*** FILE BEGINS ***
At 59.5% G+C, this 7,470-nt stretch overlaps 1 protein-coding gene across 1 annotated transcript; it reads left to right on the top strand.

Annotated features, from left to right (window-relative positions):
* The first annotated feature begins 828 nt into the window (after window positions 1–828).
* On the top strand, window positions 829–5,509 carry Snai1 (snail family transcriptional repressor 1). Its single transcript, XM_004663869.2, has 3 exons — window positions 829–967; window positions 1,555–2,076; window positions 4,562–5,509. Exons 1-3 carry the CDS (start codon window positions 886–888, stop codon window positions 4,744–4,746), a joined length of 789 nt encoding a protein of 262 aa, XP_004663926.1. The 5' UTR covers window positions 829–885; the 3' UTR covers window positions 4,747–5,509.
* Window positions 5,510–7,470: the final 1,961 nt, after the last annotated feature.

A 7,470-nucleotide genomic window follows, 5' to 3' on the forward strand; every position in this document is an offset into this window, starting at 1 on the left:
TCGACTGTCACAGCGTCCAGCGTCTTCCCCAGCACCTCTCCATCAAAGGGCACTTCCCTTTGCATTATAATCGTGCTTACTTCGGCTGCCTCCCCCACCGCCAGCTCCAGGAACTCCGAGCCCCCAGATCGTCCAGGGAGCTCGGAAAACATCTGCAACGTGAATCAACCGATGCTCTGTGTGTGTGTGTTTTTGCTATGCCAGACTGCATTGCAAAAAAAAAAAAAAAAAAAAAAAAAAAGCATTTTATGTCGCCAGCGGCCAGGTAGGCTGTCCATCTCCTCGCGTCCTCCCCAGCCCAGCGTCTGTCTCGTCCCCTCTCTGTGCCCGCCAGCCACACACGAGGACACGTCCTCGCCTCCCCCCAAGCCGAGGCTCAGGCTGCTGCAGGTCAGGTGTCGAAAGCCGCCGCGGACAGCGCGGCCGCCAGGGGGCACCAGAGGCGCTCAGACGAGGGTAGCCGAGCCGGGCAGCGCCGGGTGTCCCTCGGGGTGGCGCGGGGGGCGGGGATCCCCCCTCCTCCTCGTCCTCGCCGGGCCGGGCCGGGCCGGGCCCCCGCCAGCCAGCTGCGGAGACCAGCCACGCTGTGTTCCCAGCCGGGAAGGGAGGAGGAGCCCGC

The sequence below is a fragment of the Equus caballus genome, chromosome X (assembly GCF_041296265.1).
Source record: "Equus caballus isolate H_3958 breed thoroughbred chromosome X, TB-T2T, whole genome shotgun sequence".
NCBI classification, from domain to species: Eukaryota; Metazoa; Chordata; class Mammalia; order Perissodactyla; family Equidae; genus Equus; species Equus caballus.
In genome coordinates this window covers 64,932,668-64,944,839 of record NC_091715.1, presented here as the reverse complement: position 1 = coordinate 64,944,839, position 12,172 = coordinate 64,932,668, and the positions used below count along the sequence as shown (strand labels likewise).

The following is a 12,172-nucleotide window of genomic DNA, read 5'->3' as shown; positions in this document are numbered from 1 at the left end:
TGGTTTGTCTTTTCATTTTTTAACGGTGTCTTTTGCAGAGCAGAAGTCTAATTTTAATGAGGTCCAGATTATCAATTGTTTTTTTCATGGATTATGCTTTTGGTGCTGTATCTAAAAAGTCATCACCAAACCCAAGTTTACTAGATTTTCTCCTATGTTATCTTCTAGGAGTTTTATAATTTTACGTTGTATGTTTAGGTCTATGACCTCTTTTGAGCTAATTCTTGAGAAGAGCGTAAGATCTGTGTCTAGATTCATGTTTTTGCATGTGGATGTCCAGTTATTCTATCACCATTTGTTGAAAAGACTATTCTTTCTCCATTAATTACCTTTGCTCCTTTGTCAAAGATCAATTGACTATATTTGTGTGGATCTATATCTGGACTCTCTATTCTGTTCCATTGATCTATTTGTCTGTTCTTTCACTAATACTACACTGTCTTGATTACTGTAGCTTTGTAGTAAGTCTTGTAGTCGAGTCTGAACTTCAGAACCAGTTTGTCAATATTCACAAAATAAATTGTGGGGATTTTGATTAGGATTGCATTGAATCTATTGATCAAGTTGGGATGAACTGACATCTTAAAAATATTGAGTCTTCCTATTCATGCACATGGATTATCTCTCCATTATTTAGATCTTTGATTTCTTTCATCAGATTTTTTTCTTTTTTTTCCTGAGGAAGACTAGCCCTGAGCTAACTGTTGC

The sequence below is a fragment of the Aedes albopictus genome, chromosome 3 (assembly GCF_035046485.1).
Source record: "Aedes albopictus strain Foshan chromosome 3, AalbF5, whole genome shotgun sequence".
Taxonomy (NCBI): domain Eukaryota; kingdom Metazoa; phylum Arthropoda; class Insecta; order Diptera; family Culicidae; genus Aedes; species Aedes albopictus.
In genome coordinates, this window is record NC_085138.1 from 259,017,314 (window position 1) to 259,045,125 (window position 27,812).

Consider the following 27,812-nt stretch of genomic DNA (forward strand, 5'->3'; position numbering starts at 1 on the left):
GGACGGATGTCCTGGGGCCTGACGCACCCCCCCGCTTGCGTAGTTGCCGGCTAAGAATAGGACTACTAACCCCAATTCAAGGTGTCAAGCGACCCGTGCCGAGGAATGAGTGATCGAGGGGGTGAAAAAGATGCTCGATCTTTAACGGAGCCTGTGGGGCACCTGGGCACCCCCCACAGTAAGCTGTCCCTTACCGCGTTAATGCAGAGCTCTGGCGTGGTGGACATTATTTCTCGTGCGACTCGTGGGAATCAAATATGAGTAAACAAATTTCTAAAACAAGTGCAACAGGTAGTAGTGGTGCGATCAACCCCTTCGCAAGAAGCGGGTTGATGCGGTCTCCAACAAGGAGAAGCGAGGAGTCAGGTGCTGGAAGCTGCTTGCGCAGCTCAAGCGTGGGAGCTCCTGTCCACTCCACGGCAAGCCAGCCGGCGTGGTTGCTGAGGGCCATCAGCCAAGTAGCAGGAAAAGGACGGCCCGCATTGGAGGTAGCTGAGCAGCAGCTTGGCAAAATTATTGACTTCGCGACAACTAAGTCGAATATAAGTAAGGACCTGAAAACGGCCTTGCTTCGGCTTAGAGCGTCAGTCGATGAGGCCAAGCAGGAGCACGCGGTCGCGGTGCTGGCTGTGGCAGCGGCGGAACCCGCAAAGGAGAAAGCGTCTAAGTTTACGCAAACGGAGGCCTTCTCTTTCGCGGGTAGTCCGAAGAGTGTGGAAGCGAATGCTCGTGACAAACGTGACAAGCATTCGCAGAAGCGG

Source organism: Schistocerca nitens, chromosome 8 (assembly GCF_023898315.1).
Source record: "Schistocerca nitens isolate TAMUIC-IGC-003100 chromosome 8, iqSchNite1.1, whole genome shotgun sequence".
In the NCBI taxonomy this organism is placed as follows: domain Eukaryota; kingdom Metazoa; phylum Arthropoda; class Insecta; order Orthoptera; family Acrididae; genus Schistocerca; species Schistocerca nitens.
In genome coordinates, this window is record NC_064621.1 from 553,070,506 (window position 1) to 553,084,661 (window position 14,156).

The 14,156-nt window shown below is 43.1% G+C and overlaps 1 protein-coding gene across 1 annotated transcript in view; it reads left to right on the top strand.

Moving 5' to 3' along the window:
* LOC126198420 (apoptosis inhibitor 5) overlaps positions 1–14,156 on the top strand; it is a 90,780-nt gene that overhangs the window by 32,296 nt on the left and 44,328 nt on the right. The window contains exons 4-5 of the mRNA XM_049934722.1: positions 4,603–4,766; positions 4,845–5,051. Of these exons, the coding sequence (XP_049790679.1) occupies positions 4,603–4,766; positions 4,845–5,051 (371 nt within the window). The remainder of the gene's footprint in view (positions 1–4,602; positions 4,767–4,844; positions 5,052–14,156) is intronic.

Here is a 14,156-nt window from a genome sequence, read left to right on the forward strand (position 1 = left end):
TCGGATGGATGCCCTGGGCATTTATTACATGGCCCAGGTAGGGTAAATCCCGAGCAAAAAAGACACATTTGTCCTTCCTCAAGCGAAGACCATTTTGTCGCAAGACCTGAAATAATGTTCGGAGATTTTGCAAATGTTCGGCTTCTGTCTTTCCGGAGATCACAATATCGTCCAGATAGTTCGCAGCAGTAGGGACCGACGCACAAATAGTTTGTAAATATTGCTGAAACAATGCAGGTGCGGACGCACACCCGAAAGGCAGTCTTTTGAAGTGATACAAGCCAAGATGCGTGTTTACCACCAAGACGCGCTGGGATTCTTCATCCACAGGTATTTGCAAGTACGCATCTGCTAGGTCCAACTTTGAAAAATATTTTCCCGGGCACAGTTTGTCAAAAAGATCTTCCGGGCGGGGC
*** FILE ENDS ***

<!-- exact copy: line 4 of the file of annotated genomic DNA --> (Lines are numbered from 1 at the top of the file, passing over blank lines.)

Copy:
* On the top strand, window positions 829–5,509 carry Snai1 (snail family transcriptional repressor 1). Its single transcript, XM_004663869.2, has 3 exons — window positions 829–967; window positions 1,555–2,076; window positions 4,562–5,509. Exons 1-3 carry the CDS (start codon window positions 886–888, stop codon window positions 4,744–4,746), a joined length of 789 nt encoding a protein of 262 aa, XP_004663926.1. The 5' UTR covers window positions 829–885; the 3' UTR covers window positions 4,747–5,509.